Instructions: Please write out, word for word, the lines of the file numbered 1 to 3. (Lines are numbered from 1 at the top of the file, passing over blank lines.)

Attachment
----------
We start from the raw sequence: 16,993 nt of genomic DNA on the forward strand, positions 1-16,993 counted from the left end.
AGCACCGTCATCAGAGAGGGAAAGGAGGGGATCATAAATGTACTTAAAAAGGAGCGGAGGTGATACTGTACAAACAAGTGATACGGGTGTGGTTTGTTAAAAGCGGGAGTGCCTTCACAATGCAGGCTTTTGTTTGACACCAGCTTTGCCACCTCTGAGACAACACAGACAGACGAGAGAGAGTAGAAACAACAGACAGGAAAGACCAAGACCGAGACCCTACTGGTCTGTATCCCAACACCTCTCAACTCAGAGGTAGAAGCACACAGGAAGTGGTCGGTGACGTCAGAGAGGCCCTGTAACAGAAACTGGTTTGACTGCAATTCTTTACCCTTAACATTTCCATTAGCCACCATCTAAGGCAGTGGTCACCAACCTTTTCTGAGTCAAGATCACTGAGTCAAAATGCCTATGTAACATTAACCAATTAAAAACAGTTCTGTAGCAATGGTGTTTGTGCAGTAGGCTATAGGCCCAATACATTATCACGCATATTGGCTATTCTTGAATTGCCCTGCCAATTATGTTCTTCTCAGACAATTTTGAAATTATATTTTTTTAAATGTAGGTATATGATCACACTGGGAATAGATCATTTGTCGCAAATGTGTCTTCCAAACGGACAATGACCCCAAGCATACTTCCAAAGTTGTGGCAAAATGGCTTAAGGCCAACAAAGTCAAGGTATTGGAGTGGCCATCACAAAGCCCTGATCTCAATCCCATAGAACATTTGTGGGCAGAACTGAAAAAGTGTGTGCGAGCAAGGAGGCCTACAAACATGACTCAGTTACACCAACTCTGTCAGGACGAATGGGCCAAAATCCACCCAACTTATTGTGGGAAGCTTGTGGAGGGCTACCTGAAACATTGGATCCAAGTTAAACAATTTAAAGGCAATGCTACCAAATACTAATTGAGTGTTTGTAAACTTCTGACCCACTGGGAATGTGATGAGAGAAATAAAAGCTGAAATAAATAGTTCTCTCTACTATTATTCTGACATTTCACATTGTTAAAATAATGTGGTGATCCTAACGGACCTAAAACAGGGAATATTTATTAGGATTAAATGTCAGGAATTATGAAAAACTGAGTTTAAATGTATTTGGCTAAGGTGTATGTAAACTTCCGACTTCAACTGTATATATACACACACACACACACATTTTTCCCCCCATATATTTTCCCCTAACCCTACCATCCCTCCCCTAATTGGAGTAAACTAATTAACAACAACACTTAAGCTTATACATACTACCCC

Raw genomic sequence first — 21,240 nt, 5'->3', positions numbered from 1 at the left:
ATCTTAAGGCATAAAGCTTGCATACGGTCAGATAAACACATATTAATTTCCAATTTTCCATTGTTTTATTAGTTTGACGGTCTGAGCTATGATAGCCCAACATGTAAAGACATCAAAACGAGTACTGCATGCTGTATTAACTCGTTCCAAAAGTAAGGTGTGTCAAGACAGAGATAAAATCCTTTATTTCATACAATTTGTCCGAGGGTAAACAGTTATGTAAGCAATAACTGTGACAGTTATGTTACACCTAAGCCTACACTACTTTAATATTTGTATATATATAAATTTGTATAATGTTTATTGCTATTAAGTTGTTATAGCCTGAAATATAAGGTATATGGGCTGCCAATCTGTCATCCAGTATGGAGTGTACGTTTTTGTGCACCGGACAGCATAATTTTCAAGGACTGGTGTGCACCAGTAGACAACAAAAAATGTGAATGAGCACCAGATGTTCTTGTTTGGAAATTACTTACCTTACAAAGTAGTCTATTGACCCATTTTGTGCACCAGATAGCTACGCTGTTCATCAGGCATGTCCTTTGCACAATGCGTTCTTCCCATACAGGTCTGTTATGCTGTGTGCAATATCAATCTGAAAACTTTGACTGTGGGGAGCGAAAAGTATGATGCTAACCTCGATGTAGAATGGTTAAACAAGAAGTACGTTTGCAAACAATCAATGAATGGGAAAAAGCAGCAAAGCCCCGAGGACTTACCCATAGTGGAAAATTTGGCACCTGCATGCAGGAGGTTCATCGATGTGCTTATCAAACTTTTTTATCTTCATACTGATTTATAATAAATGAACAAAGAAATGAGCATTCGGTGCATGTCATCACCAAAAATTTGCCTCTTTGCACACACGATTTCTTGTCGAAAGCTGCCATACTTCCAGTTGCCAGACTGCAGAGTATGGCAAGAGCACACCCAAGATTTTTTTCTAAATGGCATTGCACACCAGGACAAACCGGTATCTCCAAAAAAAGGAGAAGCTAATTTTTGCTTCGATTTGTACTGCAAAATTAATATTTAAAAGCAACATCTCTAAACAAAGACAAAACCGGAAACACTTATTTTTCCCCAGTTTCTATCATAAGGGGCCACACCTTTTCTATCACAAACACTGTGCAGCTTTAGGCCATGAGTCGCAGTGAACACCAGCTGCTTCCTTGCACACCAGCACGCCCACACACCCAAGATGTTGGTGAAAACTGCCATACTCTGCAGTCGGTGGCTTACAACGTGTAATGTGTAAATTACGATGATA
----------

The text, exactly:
We start from the raw sequence: 16,993 nt of genomic DNA on the forward strand, positions 1-16,993 counted from the left end.
AGCACCGTCATCAGAGAGGGAAAGGAGGGGATCATAAATGTACTTAAAAAGGAGCGGAGGTGATACTGTACAAACAAGTGATACGGGTGTGGTTTGTTAAAAGCGGGAGTGCCTTCACAATGCAGGCTTTTGTTTGACACCAGCTTTGCCACCTCTGAGACAACACAGACAGACGAGAGAGAGTAGAAACAACAGACAGGAAAGACCAAGACCGAGACCCTACTGGTCTGTATCCCAACACCTCTCAACTCAGAGGTAGAAGCACACAGGAAGTGGTCGGTGACGTCAGAGAGGCCCTGTAACAGAAACTGGTTTGACTGCAATTCTTTACCCTTAACATTTCCATTAGCCACCATCTAAGGCAGTGGTCACCAACCTTTTCTGAGTCAAGATCACTGAGTCAAAATGCCTATGTAACATTAACCAATTAAAAACAGTTCTGTAGCAATGGTGTTTGTGCAGTAGGCTATAGGCCCAATACATTATCACGCATATTGGCTATTCTTGAATTGCCCTGCCAATTATGTTCTTCTCAGACAATTTTGAAATTATATTTTTTTAAATGTAGGTATATGATCACACTGGGAATAGATCATTTGTCGCAAATGTGTCTTCCAAACGGACAATGACCCCAAGCATACTTCCAAAGTTGTGGCAAAATGGCTTAAGGCCAACAAAGTCAAGGTATTGGAGTGGCCATCACAAAGCCCTGATCTCAATCCCATAGAACATTTGTGGGCAGAACTGAAAAAGTGTGTGCGAGCAAGGAGGCCTACAAACATGACTCAGTTACACCAACTCTGTCAGGACGAATGGGCCAAAATCCACCCAACTTATTGTGGGAAGCTTGTGGAGGGCTACCTGAAACATTGGATCCAAGTTAAACAATTTAAAGGCAATGCTACCAAATACTAATTGAGTGTTTGTAAACTTCTGACCCACTGGGAATGTGATGAGAGAAATAAAAGCTGAAATAAATAGTTCTCTCTACTATTATTCTGACATTTCACATTGTTAAAATAATGTGGTGATCCTAACGGACCTAAAACAGGGAATATTTATTAGGATTAAATGTCAGGAATTATGAAAAACTGAGTTTAAATGTATTTGGCTAAGGTGTATGTAAACTTCCGACTTCAACTGTATATATACACACACACACACACATTTTTCCCCCCATATATTTTCCCCTAACCCTACCATCCCTCCCCTAATTGGAGTAAACTAATTAACAACAACACTTAAGCTTATACATACTACCCC

Raw genomic sequence first — 21,240 nt, 5'->3', positions numbered from 1 at the left: